Tackling The 5 Most Critical Data Security Issues Head On

According to Forbes, two-thirds of CEOs are taking the reins now that 59 percent of them control the cybersecurity budget. For them, having a cybersecurity checklist in place can help steer their decisions in the right direction.

Small- and mid-sized business executives have even more to lose as they realize that cybersecurity failures are catastrophic to their businesses, costing an average of $3.86 million per breach.

One survey found that executives worry about four main business impacts of a security incident:

  • customer loss (45%)
  • brand reputation loss (44%)
  • revenue loss or operational (32% each)

According to the Forbes article, “The risk component of cybersecurity makes it a top priority in meeting business objectives and should no longer be left solely within the purview of the CIO and IT department.”

In light of increased oversight at the highest levels, what should executives look for in their cybersecurity priorities? Here, we offer five, foundational, yet critical areas to keep at the top of your cybersecurity checklist.

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Train Employees in Security Principles and Practices.

Accidental data loss (by way of employee mishandling and mistakes or human error) accounted for 23.54 percent of all breaches from 2013-2018. These were mainly caused by employees sending data via email to the wrong recipient, as well as loss or theft of paperwork.

Top on your cybersecurity checklist is to establish basic security practices and processes for employees. Commit to building awareness and education within your organization and creating a security-first culture. Its everyone’s job.

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Secure Your Endpoints.

Endpoints are increasing exponentially with cloud technology, smartphones, the explosion of the Internet of Things, and more remote and diverse working locales and conditions. Endpoint detection, protection, and response are essential.

  • Ensure your organization has robust password policies and practices.
  • Keep your devices clean by sticking to the organizational habit of maintaining the latest security software, web browsers, and operating systems, which are the best defenses against viruses, malware, and other online threats.
  • Treat your mobile devices like laptops, and ensure to set reporting procedures for lost or stolen equipment.
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Get to Know Your Data Intimately.

While roughly 70 percent of mid- to large-sized U.S. healthcare companies are very or extremely confident in their ability to manage sensitive data, only 50 percent update their inventory of personal data once a year or less.

  • Understanding the overarching structure and governance of your data sources is vital. Know where your data is and centralize it, if possible.
  • Ensure policies and technology are in place for regular and automatic back-ups.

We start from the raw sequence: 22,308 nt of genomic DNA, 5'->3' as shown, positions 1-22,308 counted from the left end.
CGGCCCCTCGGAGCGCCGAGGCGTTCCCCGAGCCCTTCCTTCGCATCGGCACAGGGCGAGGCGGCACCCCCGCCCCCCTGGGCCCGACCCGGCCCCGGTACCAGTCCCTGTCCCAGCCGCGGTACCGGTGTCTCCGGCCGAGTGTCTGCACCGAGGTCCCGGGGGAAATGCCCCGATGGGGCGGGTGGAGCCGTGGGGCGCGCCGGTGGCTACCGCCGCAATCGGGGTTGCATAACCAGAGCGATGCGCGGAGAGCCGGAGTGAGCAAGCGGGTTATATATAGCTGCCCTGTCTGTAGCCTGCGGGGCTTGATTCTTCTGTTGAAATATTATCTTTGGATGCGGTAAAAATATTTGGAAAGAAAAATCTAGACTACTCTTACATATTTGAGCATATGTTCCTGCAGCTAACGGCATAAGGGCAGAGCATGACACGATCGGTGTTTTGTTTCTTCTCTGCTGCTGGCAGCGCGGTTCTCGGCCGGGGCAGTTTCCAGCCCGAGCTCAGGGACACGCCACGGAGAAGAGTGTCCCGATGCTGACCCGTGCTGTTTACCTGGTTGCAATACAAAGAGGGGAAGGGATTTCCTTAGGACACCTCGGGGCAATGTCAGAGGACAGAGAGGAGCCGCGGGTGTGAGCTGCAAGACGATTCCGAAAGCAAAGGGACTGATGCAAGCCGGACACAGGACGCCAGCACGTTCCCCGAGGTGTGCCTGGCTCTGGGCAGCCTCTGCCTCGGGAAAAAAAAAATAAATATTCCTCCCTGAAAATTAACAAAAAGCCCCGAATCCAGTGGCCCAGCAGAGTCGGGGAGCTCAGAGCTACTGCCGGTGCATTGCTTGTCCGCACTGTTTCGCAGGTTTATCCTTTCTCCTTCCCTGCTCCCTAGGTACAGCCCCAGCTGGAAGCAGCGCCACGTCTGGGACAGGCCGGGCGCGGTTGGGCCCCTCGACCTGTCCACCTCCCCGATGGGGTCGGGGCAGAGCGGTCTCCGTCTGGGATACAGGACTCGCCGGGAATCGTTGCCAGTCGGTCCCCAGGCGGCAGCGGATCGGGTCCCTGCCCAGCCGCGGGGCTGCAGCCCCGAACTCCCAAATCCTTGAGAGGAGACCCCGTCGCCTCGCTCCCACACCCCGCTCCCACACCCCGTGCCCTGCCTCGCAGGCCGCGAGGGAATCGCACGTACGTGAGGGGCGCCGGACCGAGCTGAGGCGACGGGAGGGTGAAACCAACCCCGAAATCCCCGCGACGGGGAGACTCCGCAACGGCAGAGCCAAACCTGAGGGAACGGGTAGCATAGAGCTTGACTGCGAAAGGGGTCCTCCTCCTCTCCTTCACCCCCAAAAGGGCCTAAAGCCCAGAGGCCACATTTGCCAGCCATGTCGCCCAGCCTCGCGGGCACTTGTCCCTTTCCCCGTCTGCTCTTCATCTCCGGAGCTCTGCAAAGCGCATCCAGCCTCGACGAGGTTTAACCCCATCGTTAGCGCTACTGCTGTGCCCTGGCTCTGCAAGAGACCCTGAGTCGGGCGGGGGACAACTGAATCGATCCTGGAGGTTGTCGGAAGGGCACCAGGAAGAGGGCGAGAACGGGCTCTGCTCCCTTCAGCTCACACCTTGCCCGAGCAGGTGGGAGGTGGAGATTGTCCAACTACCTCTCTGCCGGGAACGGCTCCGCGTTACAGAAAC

• Don’t underestimate the importance of your data.
  • Don’t just worry about financial, human resources, customer, and accounts receivable/payable files.
  • Any data that would be required to run the business, or re-establish to return to full functionality, should be included as well.
  • Pretend your business is data-less, and identify what would you need to get back up to speed.
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Secure your Wi-Fi networks.

It may be the most fundamental part of our cybersecurity checklist, but many overlook this gaping hole in the organization. Ensure that your wireless network is secure, encrypted, and hidden.  Password protect access to the router and use multi-factor user authentication, if possible.

There are numerous encryption methods for wireless security, and it’s not difficult to establish and test. Without it, however, you’re leaving the keys in the door for anyone to enter.

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Use Business-Grade Cloud Solutions.

The last item on our cybersecurity checklist may seem like an obvious one. Whether you’re actively storing and accessing the cloud, you are, inevitably, using the cloud through service providers and third-party connections. Cloud is here to stay and must be considered as part of any cybersecurity plan and governance structure.

Centralizing processes and data with a cloud provider can offer many improvements in cybersecurity.  Cloud services allow for enclaving data, where vital data is stored in one location and well-protected.   Consumer-grade solutions, while cheaper, do not typically include the necessary controls, protections, and capabilities needed for good cybersecurity practices.

While some organizations will see this cybersecurity checklist as basic, these are the fundamentals where many executives don’t have adequate knowledge or oversight. Addressing them can eliminate cybersecurity blind spots and highlight your systemic risk sources.

An executive’s first duty is to the health and growth of the organization. Today, we would posit that protecting the organization from threats should be obligation number one.

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